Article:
MEPS 268:131-140 (2004) - doi:10.3354/meps268131
Population dynamics and genetic differentiation in the bivalve mollusc Abra tenuis: aplanic dispersal
Sebastian P. Holmes*, Robert Dekker, Ivor D. Williams
ABSTRACT: The bivalve mollusc Abra tenuis is an aplanic (directly developing) species occupying a discontinuous (fragmented) habitat in the high intertidal area of mudflats. In view of its mode of reproduction and habitat, populations of A. tenuis should exhibit temporal stability and be genetically dissimilar. Examination of the population dynamics of A. tenuis, at 2 sites in the Dutch Western Wadden Sea over the last 29 yr, has revealed that population densities fluctuate wildly from year to year, and that there have been 2 Œapparent¹ local extinction events, one of which lasted for 3 yr. Investigation into the population genetics of Abra tenuis in the Dutch Western Wadden Sea, using random amplified polymorphic DNA (RAPD) analysis, both at the macro (≥2 km) and microscale (≥30 m), determined that 6 of the 7 studied populations formed 3 groups that were genetically homogenous within a group, but genetically distinct from each other. This included a group pair where the distance of geographical separation was ~3 km. The 7th population was genetically distinct from all other population groups. While there is some degree of genetic differentiation among populations, given both the population genetics and dynamics results, it is evident that dispersal has occurred among some populations.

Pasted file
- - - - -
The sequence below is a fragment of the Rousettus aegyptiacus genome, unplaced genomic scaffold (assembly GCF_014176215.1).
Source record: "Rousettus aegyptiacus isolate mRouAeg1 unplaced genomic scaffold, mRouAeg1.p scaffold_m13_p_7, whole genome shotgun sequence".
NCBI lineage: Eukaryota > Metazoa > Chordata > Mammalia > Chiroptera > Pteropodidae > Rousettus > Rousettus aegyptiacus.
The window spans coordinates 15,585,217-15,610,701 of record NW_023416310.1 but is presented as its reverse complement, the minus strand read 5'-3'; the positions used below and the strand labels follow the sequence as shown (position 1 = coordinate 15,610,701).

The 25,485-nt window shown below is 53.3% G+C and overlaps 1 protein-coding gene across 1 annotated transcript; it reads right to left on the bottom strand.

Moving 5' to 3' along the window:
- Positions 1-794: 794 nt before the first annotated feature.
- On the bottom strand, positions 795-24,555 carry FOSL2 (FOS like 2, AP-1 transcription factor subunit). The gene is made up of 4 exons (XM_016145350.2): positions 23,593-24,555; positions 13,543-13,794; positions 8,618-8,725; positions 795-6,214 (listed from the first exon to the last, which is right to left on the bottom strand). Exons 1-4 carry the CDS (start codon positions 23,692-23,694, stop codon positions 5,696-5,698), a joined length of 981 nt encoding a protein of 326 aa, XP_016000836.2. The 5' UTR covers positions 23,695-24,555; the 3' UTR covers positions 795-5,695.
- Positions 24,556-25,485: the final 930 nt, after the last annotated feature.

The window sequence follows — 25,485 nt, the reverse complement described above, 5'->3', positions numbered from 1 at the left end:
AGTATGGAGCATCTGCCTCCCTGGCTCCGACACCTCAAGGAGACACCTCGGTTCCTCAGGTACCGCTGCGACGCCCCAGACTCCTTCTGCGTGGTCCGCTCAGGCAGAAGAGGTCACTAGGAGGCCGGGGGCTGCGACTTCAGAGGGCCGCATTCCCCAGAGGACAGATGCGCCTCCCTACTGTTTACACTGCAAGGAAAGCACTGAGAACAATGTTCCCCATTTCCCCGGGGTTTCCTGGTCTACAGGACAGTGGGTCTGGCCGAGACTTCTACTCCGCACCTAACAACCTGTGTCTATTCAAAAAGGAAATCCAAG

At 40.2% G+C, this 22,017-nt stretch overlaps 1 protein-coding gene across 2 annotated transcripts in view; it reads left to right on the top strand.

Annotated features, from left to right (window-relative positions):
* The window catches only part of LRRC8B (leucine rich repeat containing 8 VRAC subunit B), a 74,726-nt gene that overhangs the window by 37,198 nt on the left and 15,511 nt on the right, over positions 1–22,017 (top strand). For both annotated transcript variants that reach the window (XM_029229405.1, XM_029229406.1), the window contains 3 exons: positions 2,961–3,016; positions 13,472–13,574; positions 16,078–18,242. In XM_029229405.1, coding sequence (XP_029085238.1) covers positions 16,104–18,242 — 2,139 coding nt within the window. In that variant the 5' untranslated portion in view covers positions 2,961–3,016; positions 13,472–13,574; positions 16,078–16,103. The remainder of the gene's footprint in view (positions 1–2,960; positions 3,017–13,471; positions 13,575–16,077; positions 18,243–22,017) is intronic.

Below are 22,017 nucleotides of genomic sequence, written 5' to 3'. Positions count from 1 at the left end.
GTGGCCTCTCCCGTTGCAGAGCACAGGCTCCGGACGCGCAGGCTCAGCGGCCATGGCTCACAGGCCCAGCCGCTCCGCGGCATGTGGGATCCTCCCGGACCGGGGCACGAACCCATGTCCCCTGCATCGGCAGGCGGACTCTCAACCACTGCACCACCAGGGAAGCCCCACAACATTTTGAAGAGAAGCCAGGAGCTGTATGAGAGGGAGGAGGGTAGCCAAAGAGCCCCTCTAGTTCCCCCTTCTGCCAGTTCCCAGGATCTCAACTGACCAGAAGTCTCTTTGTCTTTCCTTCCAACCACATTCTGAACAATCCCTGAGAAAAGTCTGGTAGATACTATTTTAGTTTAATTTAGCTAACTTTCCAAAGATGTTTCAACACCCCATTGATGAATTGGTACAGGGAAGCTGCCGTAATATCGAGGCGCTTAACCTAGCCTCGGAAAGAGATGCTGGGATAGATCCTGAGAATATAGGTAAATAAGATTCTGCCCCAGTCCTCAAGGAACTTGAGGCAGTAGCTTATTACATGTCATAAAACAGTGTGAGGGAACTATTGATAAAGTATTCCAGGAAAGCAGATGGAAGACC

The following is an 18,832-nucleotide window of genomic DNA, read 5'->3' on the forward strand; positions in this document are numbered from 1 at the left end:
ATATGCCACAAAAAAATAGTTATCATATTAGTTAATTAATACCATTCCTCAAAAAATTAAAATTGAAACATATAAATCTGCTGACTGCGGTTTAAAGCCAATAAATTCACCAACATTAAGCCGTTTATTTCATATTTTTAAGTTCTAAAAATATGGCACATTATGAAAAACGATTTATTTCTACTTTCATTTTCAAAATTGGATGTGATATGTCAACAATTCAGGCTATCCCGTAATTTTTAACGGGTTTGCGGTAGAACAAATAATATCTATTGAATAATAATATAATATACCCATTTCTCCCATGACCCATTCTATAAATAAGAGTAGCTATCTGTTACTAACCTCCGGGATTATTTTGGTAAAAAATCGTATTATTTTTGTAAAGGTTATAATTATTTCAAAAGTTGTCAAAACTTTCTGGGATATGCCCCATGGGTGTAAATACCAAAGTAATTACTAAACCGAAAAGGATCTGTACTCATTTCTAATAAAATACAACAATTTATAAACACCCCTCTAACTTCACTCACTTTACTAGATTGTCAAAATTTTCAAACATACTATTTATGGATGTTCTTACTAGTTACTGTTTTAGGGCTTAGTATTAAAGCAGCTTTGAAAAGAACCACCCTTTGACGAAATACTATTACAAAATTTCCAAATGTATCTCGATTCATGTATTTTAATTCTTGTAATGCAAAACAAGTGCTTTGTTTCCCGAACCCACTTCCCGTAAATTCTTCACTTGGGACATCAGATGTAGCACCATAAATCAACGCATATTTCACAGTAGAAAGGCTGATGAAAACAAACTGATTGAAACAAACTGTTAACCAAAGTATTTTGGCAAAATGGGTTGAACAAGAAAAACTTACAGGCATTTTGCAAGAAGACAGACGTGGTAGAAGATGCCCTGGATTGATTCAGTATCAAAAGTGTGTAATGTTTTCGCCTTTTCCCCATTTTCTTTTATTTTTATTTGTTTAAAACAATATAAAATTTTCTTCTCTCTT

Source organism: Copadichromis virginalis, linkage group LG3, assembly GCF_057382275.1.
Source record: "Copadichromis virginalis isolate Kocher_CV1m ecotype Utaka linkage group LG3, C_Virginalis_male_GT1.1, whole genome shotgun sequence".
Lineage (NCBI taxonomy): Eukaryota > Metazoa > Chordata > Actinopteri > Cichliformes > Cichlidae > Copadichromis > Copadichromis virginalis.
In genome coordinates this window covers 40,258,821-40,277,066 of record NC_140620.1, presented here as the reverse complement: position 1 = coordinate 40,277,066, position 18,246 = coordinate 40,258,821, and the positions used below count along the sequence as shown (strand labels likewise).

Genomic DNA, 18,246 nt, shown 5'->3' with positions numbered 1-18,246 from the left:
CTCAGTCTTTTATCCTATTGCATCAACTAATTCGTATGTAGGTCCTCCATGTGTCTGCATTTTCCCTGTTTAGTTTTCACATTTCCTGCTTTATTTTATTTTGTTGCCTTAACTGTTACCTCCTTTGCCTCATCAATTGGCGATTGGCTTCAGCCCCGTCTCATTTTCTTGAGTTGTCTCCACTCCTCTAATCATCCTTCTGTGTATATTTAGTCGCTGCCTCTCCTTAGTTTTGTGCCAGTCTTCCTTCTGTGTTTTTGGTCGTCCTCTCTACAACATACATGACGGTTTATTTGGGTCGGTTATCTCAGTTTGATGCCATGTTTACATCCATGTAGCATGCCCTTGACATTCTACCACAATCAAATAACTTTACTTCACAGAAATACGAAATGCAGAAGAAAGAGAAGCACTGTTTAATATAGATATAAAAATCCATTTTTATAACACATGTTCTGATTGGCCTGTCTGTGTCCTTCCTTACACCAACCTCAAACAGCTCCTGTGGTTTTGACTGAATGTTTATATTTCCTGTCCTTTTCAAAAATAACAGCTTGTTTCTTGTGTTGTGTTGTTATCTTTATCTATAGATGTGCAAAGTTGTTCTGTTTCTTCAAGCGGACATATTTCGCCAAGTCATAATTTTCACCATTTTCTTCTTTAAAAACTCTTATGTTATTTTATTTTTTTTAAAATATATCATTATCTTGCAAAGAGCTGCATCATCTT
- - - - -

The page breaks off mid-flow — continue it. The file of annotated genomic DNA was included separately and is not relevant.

KEY WORDS: Aplanic · Abra tenuis · Dispersal · Metapopulation · Panmixia · Population dynamics · RAPD · Reproduction
|Full text in pdf format|